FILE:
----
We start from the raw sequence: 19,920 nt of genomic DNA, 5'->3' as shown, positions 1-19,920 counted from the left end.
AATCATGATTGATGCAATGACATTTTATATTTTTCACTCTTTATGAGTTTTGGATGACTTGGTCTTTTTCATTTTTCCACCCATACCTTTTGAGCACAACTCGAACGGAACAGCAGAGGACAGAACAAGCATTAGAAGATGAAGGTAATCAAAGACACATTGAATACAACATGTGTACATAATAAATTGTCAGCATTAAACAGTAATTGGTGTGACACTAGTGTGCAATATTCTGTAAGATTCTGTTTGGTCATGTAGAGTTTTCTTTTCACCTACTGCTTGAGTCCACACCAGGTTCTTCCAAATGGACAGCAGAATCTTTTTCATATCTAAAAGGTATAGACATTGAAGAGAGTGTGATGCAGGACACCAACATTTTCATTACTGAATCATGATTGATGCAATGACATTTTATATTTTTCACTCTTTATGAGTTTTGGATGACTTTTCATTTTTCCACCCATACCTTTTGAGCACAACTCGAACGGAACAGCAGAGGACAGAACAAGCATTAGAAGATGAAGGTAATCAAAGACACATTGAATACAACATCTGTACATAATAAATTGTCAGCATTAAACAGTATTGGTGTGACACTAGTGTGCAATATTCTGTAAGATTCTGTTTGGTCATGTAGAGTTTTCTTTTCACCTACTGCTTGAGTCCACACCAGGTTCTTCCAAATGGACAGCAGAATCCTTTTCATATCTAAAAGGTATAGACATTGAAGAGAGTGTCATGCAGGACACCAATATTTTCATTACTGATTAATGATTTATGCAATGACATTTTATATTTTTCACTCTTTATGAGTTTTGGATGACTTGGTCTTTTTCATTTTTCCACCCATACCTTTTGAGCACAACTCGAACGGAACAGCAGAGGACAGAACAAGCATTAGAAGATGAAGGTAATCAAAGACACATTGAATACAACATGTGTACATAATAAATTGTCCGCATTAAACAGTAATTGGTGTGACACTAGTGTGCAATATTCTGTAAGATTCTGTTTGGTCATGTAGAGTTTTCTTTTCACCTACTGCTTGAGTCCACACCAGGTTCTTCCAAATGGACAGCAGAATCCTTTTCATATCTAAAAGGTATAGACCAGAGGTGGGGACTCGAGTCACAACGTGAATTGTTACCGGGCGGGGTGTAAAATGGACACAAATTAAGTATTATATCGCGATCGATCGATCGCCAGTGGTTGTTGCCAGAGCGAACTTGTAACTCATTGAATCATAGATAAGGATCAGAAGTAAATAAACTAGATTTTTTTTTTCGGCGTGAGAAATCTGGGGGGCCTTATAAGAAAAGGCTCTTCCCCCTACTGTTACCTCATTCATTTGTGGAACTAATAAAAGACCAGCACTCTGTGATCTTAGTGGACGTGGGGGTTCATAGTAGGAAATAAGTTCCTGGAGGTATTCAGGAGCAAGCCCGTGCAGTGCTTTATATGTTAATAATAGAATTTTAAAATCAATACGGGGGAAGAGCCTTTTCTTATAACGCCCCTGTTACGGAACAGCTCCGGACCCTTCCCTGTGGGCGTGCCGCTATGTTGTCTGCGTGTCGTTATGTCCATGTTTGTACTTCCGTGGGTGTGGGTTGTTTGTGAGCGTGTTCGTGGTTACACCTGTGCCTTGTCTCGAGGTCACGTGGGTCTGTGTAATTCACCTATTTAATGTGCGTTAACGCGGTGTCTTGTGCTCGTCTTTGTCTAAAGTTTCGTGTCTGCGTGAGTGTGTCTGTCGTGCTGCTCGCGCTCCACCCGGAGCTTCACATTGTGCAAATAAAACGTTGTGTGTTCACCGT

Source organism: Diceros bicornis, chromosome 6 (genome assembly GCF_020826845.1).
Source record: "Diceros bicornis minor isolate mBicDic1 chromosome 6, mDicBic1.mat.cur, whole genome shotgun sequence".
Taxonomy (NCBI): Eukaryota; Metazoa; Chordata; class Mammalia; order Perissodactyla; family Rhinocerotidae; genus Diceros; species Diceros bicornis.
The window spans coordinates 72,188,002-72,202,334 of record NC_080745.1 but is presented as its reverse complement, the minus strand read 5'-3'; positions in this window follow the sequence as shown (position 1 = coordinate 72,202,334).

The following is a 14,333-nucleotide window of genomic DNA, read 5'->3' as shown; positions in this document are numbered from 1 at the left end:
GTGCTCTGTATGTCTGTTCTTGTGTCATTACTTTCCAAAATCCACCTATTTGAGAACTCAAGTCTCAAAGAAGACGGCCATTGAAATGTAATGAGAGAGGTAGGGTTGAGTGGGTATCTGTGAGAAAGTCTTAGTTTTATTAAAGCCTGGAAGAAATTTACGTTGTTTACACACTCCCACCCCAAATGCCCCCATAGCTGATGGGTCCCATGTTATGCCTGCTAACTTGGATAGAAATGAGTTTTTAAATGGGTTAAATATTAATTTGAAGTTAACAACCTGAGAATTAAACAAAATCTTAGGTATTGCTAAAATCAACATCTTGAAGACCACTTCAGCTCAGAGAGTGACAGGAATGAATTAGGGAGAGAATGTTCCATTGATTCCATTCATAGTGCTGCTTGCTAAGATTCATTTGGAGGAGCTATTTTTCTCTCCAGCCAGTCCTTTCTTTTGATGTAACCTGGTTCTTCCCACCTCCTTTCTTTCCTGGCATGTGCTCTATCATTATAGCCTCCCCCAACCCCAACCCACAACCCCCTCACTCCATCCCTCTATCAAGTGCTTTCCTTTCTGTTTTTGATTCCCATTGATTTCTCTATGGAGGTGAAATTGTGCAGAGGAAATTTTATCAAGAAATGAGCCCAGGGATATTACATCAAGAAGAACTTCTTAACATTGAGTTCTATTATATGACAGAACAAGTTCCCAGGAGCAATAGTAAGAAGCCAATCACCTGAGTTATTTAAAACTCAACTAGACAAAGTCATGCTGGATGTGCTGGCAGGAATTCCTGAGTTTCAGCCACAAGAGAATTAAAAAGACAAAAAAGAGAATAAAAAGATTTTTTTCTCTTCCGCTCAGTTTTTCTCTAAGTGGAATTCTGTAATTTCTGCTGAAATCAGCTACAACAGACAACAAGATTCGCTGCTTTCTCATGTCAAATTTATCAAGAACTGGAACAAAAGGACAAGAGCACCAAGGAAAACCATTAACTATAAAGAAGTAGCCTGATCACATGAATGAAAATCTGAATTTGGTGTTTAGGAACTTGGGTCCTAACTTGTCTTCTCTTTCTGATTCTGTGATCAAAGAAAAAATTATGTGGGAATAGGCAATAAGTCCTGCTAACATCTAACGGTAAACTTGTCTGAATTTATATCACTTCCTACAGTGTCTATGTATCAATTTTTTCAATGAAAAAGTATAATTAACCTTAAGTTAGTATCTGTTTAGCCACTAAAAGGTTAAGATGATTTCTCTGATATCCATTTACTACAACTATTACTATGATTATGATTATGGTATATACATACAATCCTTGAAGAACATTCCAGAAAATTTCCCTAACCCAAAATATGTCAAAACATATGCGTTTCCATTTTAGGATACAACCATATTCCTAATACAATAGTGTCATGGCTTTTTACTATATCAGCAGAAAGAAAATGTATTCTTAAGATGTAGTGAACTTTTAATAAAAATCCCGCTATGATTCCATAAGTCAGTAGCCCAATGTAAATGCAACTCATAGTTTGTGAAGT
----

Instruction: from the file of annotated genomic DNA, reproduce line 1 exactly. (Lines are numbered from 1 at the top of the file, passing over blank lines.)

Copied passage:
We start from the raw sequence: 19,920 nt of genomic DNA, 5'->3' as shown, positions 1-19,920 counted from the left end.